A PowerShell script to copy access entries from one user to another user might look something like this:


$oldUser = [System.Security.Principal.NTAccount] 'DOMAIN\User01'
$newUser = [System.Security.Principal.NTAccount] 'DOMAIN\User02'

$acl = Get-Acl -Path 'C:\Program Files'
$accessList = $acl.Access | Where-Object { $_.IsInherited -eq $false }

foreach ($ace in $accessList) {
    if ($ace.IdentityReference.Translate([System.Security.Principal.NTAccount]) -eq $oldUser) {
        $newRule = New-Object 'System.Security.AccessControl.FileSystemAccessRule' (
            $newUser,
            $ace.FileSystemRights,
            
$ace.InheritanceFlags,
            
$ace.PropagationFlags,
            
$ace.AccessControlType 
        )
        
        $acl.AddAccessRule($newRule)
    }
}

$acl | Set-Acl


The problem with this script is that you will eventually run into this type of error:

New-Object : Exception calling ".ctor" with "5" argument(s): "The value '268435456' is not valid for this usage of the type FileSystemRights.
Parameter name: fileSystemRights"

The reason for this is that the Win32 API's "Access Mask" definitions and the .NET Framework FileSystemRights enumerated type don't contain all of the same flags.  Specifically, the GENERIC_READ, GENERIC_WRITE, GENERIC_EXECUTE and GENERIC_ALL values from the Win32 API cannot be cast to a [System.Security.AccessControl.FileSystemRights] value.  See http://msdn.microsoft.com/en-us/library/aa374896(v=vs.85).aspx for details of the Win32 API access masks.

The way to get around this is to use the AccessRuleFactory method on the FileSystemSecurity class.  This method accepts an integer "bitmask" parameter, rather than only accepting values that will cast to a FileSystemRights value:  http://msdn.microsoft.com/en-us/library/system.security.accesscontrol.filesystemsecurity.accessrulefactory.aspx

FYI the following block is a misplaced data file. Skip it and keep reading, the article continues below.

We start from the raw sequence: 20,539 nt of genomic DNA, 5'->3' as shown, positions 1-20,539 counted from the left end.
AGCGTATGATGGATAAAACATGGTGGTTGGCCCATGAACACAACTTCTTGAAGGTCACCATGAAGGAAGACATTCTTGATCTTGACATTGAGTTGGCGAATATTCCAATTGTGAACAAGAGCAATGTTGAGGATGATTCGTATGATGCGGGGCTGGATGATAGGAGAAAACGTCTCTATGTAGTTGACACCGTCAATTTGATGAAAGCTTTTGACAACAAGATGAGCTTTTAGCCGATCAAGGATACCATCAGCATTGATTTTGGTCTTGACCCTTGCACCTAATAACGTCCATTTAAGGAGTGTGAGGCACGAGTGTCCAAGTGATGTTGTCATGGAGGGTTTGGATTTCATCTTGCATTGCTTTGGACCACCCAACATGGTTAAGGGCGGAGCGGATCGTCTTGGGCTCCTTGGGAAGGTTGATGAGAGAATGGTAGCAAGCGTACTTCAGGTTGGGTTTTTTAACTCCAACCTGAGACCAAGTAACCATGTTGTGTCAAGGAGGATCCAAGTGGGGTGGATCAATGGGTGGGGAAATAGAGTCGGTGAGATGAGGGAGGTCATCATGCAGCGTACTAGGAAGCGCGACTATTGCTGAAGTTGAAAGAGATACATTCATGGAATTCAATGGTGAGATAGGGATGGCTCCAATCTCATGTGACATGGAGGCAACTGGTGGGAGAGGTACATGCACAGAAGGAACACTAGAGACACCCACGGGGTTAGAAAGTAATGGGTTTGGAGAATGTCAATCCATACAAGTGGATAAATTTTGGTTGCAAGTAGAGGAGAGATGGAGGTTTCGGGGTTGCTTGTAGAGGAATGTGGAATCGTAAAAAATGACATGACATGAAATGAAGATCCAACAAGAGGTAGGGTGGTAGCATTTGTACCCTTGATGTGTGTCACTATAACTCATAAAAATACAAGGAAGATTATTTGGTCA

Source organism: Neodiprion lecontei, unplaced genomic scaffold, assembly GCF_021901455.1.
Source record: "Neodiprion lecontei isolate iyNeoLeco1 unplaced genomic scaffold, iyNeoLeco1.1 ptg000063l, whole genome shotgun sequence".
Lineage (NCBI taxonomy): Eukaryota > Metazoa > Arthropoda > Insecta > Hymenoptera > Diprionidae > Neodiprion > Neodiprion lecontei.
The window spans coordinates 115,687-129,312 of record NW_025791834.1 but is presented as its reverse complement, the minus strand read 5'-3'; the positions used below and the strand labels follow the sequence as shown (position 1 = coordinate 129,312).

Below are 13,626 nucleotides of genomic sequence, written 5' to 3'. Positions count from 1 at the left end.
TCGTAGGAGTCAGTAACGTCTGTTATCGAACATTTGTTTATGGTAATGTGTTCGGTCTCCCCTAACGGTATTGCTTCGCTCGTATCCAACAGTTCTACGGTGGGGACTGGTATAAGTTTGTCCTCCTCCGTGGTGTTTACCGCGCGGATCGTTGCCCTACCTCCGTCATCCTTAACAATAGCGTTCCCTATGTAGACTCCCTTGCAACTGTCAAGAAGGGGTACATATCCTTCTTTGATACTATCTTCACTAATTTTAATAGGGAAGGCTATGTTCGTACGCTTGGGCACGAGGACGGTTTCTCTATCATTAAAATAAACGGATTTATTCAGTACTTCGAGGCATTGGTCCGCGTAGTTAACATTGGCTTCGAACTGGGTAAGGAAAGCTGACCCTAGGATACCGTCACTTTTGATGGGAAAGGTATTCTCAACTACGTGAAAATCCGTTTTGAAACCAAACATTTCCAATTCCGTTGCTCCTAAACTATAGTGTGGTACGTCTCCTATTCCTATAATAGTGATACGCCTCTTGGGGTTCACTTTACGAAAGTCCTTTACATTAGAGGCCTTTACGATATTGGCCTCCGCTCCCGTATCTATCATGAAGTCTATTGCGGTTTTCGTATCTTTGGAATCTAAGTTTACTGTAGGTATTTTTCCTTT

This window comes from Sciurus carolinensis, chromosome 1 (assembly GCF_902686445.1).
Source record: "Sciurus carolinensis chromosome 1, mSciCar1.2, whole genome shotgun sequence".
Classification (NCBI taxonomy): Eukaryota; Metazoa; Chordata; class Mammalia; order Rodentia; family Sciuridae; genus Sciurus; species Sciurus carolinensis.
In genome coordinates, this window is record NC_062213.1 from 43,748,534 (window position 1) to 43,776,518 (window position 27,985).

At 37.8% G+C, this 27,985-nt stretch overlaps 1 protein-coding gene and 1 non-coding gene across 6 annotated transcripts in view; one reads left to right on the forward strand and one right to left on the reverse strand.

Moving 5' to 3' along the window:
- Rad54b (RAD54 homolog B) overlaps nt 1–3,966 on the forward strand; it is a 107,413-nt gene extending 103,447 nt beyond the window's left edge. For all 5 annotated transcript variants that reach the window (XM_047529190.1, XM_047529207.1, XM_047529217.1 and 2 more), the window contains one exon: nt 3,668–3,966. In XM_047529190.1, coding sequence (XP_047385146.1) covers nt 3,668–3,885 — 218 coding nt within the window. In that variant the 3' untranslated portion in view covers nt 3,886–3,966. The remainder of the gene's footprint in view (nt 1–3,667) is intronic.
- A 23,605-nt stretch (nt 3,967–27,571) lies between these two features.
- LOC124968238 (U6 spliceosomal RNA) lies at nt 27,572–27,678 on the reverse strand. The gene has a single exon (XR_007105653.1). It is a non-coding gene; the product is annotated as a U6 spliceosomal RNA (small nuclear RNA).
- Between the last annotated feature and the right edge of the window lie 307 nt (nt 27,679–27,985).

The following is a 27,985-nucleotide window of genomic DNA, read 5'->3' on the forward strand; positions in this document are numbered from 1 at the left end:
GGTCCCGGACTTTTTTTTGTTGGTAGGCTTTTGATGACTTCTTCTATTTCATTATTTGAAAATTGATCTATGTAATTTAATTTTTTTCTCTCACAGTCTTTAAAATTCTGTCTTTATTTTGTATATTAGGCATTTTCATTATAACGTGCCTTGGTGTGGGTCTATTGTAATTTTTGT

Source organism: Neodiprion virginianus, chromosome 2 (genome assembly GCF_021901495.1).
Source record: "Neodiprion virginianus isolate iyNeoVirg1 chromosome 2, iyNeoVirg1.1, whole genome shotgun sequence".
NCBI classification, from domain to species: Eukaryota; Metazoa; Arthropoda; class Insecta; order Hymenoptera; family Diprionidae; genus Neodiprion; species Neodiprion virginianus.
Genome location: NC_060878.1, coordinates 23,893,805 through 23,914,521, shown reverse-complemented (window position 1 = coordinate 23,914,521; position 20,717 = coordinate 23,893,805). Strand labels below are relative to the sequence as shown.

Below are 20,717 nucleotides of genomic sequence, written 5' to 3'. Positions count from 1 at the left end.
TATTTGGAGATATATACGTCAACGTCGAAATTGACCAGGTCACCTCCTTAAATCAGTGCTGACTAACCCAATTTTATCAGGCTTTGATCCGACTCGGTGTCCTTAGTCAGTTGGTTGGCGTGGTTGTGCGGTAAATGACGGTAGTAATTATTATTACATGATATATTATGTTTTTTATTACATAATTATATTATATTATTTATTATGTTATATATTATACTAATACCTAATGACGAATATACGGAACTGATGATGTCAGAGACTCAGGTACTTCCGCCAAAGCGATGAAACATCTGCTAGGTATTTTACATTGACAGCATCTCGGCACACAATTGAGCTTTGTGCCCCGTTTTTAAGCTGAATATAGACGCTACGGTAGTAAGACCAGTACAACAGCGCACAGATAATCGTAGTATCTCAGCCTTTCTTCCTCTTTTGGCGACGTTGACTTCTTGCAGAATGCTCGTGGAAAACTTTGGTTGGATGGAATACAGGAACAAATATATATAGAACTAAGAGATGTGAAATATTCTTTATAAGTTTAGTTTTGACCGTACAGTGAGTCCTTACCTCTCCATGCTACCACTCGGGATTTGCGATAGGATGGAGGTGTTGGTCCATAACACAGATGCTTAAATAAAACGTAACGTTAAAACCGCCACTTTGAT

Because you have no control over what the ACLs of objects might be (and whether they will contain the GENERIC_* values from the Win32 API), you should use the AccessRuleFactory method any time you're trying to create a new access rule based on the rights defined in an ACE that you read from an object.  If you are hard-coding the rights in a new ACE, using the FileSystemAccessRule constructor with a valid FileSystemRights value is the preferred approach.

This information applies to the SACL and to other securable objects as well (ActiveDirectorySecurity, RegistrySecurity, etc);  each has an AccessRuleFactory and AuditRuleFactory method in the .NET Framework.

The revised sample script looks like this:


$oldUser = [System.Security.Principal.NTAccount] 'DOMAIN\User01'
$newUser = [System.Security.Principal.NTAccount] 'DOMAIN\User02'

$acl = Get-Acl -Path 'C:\Program Files'
$accessList = $acl.Access | Where-Object { $_.IsInherited -eq $false }

foreach ($ace in $accessList) {
    if ($ace.IdentityReference.Translate([System.Security.Principal.NTAccount]) -eq $oldUser) {
        $newRule = $acl.AccessRuleFactory(
            $newUser,
            $ace.FileSystemRights,
            
$ace.IsInherited,
            
$ace.InheritanceFlags,
            
$ace.PropagationFlags,
            
$ace.AccessControlType 
        )
        
        $acl.AddAccessRule($newRule)
    }
}

$acl | Set-Acl